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Monday June 13th 2011


James Hansen slams Keystone XL Canada-U.S. Pipeline: “Exploitation of tar sands would make it implausible to stabilize climate and avoid disastrous global climate impacts”

X-axis is the range of potential resource in billions of barrels. Y-axis is grams of Carbon per MegaJoule of final fuel.

The Canadian tar sands are substantially dirtier than conventional oil as the chart above shows (longer analysis here).  They may contain enough carbon-intensive fuel to make stabilizing atmospheric concentrations of carbon dioxide at non-catastrophic levels all but impossible.

And that is the point of Dr. James Hansen in a must-read essay on the proposed Keystone XL Pipeline to bring that dirty fuel into this country, “Silence Is Deadly: I’m Speaking Out Against Canada-U.S. Tar Sands Pipeline.”

Hansen, director of NASA’s Goddard Institute for Space Studies, has been right longer about the climate than just about anyone else (see “Right for 27 years: 1981 Hansen study finds warming trend that could raise sea levels“).  So he deserves to be heard.

Here is his essay, to which I’ve added some commentary with links:

The U.S. Department of State seems likely to approve a huge pipeline, known as Keystone XL to carry tar sands oil (about 830,000 barrels per day) to Texas refineries unless sufficient objections are raised. The scientific community needs to get involved in this fray now. If this project gains approval, it will become exceedingly difficult to control the tar sands monster. The environmental impacts of tar sands development include: irreversible effects on biodiversity and the natural environment, reduced water quality, destruction of fragile pristine Boreal Forest and associated wetlands, aquatic and watershed mismanagement, habitat fragmentation, habitat loss, disruption to life cycles of endemic wildlife particularly bird and Caribou migration, fish deformities and negative impacts on the human health in downstream communities. Although there are multiple objections to tar sands development and the pipeline, including destruction of the environment in Canada, and the likelihood of spills along the pipeline’s pathway, such objections, by themselves, are very unlikely to stop the project.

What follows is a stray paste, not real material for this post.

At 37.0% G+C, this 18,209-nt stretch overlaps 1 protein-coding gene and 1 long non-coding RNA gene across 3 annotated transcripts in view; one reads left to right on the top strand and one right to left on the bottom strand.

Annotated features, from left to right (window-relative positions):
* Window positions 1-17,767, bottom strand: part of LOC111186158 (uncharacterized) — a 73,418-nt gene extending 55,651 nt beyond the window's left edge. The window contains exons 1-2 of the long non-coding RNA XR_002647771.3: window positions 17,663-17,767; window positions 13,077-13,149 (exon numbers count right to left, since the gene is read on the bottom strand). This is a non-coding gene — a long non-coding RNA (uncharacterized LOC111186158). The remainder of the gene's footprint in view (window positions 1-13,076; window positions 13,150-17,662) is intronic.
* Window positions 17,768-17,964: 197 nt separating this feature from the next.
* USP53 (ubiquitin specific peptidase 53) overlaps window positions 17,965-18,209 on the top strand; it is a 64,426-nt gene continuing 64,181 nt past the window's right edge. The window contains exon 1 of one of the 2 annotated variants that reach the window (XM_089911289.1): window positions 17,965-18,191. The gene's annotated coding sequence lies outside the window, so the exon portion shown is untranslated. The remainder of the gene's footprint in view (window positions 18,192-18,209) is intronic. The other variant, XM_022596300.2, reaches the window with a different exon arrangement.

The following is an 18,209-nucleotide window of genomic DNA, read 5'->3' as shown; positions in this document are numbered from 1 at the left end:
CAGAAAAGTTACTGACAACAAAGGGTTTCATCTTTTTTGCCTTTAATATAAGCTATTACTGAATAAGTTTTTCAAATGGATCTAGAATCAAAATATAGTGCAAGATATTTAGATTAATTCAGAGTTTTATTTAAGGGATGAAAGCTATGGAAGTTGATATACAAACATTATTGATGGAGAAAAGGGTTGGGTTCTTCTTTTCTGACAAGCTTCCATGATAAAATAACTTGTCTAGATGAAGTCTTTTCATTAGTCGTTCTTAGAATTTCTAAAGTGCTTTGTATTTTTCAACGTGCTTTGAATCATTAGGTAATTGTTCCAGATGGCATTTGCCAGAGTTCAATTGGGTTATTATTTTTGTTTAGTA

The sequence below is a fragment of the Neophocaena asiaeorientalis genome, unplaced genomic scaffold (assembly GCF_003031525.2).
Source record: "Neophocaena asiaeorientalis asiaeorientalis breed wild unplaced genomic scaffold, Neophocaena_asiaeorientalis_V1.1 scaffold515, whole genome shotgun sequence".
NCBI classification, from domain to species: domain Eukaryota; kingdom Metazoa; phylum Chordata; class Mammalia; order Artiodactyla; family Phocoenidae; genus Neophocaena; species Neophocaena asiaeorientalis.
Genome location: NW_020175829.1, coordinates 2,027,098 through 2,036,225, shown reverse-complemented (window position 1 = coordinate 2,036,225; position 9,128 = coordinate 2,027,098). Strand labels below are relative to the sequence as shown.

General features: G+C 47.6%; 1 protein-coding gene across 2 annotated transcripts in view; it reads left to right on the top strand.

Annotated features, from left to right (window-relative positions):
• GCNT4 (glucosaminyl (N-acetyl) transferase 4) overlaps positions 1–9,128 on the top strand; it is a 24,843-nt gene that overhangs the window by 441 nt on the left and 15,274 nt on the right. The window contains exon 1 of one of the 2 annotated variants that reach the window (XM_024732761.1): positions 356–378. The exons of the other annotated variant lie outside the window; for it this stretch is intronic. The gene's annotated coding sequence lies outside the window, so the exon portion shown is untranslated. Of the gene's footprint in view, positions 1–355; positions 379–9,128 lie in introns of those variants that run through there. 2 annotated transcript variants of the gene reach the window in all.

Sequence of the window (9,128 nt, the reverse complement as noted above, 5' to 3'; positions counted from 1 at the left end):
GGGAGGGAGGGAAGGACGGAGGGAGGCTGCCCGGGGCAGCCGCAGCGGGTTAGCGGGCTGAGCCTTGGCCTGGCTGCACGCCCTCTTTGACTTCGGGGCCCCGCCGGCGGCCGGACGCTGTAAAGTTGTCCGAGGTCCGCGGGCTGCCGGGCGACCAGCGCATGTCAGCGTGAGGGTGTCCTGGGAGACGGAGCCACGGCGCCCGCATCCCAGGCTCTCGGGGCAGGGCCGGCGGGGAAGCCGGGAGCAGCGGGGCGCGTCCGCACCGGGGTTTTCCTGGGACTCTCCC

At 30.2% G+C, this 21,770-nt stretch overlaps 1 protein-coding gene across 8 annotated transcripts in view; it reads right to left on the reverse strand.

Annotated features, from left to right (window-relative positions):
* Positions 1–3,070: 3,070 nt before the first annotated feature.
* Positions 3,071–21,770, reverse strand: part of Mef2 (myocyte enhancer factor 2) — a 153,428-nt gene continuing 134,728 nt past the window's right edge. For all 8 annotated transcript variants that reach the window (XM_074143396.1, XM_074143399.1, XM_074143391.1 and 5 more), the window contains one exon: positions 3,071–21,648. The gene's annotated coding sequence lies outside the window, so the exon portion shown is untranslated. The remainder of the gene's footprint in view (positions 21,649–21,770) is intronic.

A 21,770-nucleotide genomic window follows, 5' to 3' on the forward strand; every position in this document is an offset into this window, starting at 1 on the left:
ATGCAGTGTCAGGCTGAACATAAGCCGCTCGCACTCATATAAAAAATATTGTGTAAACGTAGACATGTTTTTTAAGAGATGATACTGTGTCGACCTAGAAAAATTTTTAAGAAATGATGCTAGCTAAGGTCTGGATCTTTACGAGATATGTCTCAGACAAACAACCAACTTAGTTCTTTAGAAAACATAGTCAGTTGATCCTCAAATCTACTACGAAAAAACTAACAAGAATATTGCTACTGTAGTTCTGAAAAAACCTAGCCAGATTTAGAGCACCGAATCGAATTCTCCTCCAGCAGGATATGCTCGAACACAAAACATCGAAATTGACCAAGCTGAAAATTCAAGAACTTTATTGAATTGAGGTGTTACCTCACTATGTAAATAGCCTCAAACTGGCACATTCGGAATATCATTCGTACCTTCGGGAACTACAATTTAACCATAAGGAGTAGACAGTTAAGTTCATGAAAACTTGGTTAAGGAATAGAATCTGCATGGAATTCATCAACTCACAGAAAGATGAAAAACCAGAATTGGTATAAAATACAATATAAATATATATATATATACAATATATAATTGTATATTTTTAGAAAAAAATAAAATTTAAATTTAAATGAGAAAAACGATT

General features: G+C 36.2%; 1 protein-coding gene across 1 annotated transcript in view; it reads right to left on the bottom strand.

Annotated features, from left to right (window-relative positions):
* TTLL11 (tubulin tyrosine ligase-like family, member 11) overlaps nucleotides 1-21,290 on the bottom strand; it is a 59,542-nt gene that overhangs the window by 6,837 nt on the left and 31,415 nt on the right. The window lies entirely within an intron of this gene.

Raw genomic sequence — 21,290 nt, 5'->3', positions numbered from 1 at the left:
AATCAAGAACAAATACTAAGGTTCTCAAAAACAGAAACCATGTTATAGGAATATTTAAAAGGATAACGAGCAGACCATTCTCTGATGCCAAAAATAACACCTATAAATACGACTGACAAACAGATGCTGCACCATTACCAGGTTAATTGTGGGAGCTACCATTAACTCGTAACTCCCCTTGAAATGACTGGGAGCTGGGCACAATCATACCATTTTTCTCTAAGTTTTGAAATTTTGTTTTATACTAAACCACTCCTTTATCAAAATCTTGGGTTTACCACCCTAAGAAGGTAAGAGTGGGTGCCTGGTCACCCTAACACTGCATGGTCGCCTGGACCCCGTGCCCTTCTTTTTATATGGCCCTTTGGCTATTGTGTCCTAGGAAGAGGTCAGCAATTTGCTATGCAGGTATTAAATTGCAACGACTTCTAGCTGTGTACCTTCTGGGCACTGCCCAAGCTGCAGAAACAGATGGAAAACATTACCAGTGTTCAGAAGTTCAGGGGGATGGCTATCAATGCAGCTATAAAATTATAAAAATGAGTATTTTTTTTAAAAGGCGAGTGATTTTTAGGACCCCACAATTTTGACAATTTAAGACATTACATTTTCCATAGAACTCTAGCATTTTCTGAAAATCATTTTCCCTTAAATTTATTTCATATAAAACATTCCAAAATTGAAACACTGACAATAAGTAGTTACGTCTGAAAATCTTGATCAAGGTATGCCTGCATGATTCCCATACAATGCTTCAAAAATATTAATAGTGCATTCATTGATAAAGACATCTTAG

For more on the pipeline controversy, see “WikiLeaks reveals State Department discord over U.S. support for Canadian tar sands oil pipeline.”

An overwhelming objection is that exploitation of tar sands would make it implausible to stabilize climate and avoid disastrous global climate impacts. The tar sands are estimated (e.g., see IPCC Fourth Assessment Report) to contain at least 400 GtC (equivalent to about 200 ppm CO2). Easily available reserves of conventional oil and gas are enough to take atmospheric CO2 well above 400 ppm, which is unsafe for life on earth. However, if emissions from coal are phased out over the next few decades and if unconventional fossil fuels including tar sands are left in the ground, it is conceivable to stabilize earth’s climate.

Phase out of emissions from coal is itself an enormous challenge. However, if the tar sands are thrown into the mix, it is essentially game over. There is no practical way to capture the CO2 emitted while burning oil, which is used principally in vehicles.

Governments are acting as if they are oblivious to the fact that there is a limit on how much fossil fuel carbon we can put into the air. Fossil fuel carbon injected into the atmosphere will stay in surface reservoirs for millennia. We can extract a fraction of the excess CO2 via improved agricultural and forestry practices, but we cannot get back to a safe CO2 level if all coal is used without carbon capture or if unconventional fossil fuels, like tar sands are exploited.